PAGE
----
One of the things I teach them is to start with brainstorming and writing down all their ideas as quickly as possible. The easiest way to do this? Make a mind map.
The first one to ever introduce the concept of mind maps to me was a professor at Ghent University (Professor Martin Valcke, for those who know him). He taught about the science behind instruction, the different techniques, systems, different ways of testing, and so on.I'm just getting back into studying about mind maps and how to use my brain more effectively with the help of The Mind Map Book (Amazon link) by Tony (and Barry) Buzan. It's a fascinating read!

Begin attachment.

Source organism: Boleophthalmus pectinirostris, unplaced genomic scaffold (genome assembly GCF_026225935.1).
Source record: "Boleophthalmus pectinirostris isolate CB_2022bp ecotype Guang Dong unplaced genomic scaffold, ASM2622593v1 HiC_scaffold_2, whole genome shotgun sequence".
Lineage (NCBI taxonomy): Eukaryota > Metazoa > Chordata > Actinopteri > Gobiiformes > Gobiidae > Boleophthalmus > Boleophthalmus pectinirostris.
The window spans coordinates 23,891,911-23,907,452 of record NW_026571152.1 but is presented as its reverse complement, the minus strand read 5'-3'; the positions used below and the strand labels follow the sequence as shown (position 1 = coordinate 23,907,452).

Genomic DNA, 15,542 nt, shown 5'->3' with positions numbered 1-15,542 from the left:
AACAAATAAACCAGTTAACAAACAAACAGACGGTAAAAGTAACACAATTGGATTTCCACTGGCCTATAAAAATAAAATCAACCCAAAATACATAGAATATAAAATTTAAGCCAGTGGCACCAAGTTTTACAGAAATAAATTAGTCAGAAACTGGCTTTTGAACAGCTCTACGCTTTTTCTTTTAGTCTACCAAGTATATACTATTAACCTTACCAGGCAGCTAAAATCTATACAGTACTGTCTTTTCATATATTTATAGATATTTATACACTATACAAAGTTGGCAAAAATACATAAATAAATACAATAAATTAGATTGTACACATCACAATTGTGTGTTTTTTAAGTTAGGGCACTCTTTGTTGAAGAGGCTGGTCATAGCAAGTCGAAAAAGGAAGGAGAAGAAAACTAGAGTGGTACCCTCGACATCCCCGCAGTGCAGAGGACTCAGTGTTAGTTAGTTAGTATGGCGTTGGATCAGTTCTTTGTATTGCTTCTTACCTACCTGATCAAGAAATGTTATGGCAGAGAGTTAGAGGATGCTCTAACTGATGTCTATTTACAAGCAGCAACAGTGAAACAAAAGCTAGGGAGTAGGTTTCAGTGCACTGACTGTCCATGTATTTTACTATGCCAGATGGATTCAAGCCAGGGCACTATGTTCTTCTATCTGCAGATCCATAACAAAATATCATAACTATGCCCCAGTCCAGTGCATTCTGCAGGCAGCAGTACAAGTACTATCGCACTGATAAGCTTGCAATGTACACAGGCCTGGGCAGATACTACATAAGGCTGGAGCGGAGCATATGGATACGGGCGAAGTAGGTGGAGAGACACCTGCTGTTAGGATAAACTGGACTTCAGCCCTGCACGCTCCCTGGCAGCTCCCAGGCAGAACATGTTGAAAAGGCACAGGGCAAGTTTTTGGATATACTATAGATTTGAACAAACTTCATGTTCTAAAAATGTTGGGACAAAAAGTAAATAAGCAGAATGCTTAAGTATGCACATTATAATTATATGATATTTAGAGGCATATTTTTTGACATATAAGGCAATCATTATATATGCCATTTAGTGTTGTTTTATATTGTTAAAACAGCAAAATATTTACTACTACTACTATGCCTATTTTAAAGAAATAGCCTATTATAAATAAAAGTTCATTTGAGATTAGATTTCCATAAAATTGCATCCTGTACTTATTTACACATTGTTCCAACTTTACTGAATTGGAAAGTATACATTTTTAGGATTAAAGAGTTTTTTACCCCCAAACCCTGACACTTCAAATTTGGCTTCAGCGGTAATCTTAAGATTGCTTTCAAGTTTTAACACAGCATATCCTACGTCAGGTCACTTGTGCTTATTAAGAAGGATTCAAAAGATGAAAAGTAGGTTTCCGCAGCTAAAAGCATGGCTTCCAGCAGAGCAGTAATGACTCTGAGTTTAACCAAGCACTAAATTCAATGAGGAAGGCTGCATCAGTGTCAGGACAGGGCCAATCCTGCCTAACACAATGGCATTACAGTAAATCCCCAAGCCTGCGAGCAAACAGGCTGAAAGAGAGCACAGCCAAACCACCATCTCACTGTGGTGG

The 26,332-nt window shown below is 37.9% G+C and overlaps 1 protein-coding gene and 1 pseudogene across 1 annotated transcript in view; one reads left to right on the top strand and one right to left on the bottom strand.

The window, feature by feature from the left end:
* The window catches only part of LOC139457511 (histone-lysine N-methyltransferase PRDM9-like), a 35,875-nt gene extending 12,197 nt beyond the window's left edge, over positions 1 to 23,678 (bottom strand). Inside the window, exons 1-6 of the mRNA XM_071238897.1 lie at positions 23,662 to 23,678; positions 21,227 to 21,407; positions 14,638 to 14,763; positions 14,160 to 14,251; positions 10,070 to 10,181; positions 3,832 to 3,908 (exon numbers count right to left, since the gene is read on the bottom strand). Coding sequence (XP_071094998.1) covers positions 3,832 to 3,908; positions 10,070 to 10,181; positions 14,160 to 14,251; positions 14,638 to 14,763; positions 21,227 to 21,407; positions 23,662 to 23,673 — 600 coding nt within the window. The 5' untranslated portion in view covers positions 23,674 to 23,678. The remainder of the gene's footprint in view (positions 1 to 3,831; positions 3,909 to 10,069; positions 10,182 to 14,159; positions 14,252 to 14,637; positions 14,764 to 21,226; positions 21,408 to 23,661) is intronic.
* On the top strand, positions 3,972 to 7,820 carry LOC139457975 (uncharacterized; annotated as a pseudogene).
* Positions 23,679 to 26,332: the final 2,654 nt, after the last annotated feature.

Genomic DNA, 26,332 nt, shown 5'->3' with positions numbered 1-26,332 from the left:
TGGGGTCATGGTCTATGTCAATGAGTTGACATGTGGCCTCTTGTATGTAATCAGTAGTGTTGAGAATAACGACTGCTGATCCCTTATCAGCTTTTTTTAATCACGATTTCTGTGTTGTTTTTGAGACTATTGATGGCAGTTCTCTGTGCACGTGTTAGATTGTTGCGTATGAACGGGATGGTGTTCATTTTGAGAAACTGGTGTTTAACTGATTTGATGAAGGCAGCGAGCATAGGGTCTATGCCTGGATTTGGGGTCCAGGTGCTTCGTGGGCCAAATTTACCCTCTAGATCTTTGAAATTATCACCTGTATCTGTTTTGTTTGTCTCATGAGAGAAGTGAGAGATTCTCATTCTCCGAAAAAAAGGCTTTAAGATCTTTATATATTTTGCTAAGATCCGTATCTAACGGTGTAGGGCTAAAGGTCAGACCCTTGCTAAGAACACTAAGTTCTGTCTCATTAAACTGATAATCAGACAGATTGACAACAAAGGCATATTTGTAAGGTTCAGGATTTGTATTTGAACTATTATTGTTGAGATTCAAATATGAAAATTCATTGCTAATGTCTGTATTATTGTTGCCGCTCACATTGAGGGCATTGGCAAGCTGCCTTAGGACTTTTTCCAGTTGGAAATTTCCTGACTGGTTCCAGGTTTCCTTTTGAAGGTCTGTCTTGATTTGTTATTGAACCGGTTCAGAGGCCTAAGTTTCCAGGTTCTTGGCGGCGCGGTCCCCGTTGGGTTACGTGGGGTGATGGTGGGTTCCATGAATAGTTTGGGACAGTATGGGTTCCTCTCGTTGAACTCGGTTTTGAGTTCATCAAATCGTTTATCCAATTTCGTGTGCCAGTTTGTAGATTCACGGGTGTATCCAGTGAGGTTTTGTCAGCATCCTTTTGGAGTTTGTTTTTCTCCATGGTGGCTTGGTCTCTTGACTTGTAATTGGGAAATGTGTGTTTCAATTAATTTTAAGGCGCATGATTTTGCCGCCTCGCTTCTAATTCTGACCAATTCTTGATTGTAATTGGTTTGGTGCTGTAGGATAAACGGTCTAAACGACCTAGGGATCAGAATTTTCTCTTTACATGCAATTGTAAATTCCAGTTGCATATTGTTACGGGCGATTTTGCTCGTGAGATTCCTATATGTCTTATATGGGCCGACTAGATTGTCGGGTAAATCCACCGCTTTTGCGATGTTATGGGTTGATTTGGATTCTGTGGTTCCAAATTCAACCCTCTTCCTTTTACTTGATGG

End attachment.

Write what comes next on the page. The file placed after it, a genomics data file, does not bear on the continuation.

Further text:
He also taught us, and showed us, the value of mind maps.
To make a mind map, start with the most important concept or idea which you put in the middle of your page. Then, by association, link other ideas and concepts to it, and then again do the same for those new ideas. You'll end up with a system of nodes that will show you the relationship -and degree of importance of that relationship- of each concept to the other. The picture at the bottom shows you a very elaborate example of a mind map on time management.
Mind maps are a great, quick way to get your thoughts, ideas, plans or feelings down on paper and to create room in your mind so you can start using it more creatively instead of for storing information. It's a great learning tool as well!
|Picture by Jean-Louis Zimmerman|